I am the daughter of an American soldier. This is something I have been my entire life. I consider it a great honor. This aspect of my life has been full of blessings and struggles, so I thought I’d share some of them with you, so that you can better understand the military brats in your life, and if you are one yourself, maybe you can relate to some of these things.
My father is coming upon retirement and will have served 33 years in the military. Over the last 25 years, I have been a part of three moves (only 2 of them were major). I was born in Chesapeake, Virginia, and shortly after I was born, my family moved to Central Virginia, where all of our family is. I obviously do not remember any of this. From then until I was finishing 5th grade, at age 11, I lived in Central Virginia. In the summer of 2004, we moved to Daphne, Alabama, where we lived during my middle school years (2004-2007). After middle school (convenient, right?), my family was transferred back to Central Virginia, and we moved into a house in the same county that we had lived in before. For many military families, this isn’t the story. We’ve lived in that same community since 2007, so 11 years now.
Throughout the years, there have been several periods of time where my father was not around and was working out of state. I remember a time towards the end of elementary school when he was stationed in Maryland, and would write me letters (some of which I still have, and they are so cool to look back on) and would congratulate me for grades or for keeping my room clean for more than a few days. Time with a parent away sucks, no matter what the reason is.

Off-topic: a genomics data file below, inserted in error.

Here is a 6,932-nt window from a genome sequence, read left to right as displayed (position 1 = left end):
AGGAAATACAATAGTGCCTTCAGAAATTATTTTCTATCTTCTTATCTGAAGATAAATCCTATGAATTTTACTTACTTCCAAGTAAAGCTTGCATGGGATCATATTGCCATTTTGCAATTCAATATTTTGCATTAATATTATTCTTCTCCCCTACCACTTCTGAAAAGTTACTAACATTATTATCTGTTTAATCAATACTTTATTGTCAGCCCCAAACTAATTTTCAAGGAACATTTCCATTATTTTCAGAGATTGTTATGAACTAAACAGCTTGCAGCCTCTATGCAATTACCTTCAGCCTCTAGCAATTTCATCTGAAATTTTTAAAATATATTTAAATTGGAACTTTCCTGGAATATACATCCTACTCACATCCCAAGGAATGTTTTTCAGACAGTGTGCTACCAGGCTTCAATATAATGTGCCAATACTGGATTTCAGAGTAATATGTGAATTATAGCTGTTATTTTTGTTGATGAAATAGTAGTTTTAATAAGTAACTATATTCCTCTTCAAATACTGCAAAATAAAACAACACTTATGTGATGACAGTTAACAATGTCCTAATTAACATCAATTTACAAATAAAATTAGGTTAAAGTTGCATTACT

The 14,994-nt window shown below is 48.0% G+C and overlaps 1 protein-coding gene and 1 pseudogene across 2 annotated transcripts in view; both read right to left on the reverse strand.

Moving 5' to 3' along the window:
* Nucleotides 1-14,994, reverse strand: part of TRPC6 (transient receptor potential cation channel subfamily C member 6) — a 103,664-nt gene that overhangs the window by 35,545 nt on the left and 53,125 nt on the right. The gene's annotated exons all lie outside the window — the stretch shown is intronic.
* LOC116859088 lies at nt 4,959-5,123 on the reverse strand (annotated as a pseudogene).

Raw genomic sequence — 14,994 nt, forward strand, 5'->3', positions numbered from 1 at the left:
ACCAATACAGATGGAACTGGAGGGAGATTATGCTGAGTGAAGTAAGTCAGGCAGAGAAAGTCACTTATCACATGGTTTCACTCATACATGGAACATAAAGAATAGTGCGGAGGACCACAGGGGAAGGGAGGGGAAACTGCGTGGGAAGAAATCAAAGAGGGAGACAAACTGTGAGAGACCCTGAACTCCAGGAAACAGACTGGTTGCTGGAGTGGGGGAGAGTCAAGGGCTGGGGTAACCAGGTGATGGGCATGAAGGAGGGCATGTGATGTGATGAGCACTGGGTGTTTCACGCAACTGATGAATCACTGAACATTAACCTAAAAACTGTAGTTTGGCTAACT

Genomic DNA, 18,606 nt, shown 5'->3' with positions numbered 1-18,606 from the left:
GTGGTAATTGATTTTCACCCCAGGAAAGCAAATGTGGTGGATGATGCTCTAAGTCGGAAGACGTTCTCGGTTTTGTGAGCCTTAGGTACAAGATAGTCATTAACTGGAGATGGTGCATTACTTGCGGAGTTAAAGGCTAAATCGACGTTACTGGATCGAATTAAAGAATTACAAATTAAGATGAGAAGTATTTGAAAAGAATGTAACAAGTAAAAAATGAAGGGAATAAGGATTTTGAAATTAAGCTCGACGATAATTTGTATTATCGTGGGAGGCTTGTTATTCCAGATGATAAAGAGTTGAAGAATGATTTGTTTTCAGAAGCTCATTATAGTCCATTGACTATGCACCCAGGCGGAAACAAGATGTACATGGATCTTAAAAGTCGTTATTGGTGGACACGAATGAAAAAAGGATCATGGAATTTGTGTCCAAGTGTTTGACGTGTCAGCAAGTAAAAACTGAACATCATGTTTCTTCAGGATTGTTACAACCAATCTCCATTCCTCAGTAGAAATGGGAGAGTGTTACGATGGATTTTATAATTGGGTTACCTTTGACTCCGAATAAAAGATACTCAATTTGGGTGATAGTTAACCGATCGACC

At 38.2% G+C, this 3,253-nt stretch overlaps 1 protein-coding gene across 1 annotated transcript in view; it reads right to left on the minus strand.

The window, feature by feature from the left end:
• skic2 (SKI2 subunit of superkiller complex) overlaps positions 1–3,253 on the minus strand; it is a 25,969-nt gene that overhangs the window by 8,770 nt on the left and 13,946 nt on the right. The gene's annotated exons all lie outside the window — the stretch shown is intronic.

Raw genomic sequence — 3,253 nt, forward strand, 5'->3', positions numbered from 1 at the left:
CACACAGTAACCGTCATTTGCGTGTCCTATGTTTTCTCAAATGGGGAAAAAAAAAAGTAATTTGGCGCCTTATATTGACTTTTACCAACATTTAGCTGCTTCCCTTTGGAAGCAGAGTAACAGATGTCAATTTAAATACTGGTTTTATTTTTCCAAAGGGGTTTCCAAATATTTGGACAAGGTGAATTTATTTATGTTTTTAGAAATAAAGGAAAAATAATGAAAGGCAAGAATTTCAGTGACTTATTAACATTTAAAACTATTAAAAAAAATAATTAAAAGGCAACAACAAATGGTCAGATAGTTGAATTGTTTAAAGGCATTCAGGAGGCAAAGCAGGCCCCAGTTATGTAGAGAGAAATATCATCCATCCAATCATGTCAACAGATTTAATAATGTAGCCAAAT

One important thing to note that I usually get asked about when I mention to someone that I’ve grown up with a soldier dad is that I have never lived on post or on base. I have always lived in a house with my parents in the suburbs. I honestly don’t know what that aspect of being a military brat is like.
In the last few years, my dad was stationed in Maryland again and would spend weekdays away from home, and would come home on weekends. When that stopped, and he got to be home every night, honestly, the transition was weird! I had to adjust back to my dad being around so often.
One thing I do not want to you to miss is that I consider it one of the greatest blessings to have grown up the daughter of a soldier. Despite the time without a parent around, despite the moves and feeling like my life has been uprooted (because TRUST me, those moves were emotionally treacherous, and that’s an entirely different post), I have been so fortunate to be the daughter of a soldier. My father’s service has given me opportunities such as excellent healthcare as a child (shout out to TriCare), excellent banking and car insurance as an adult (God bless you, USAA), and the opportunity to compete in a singing competition that changed the entire trajectory of my life (Operation Rising Star). Beyond those things, I was raised with respect for our flag, for our country, for other people who have served, and with strong convictions.
So, if you’re reading this, thank you, Dad, for serving our country all these years, creating a life for our family that has taken us to places we maybe wouldn’t have gotten to go otherwise, for showing us integrity and respectfulness, and thank you for giving me the privilege of being an Army Brat. Well done, Soldier. I look forward to seeing how you thrive and serve others as you complete this mission and begin your next.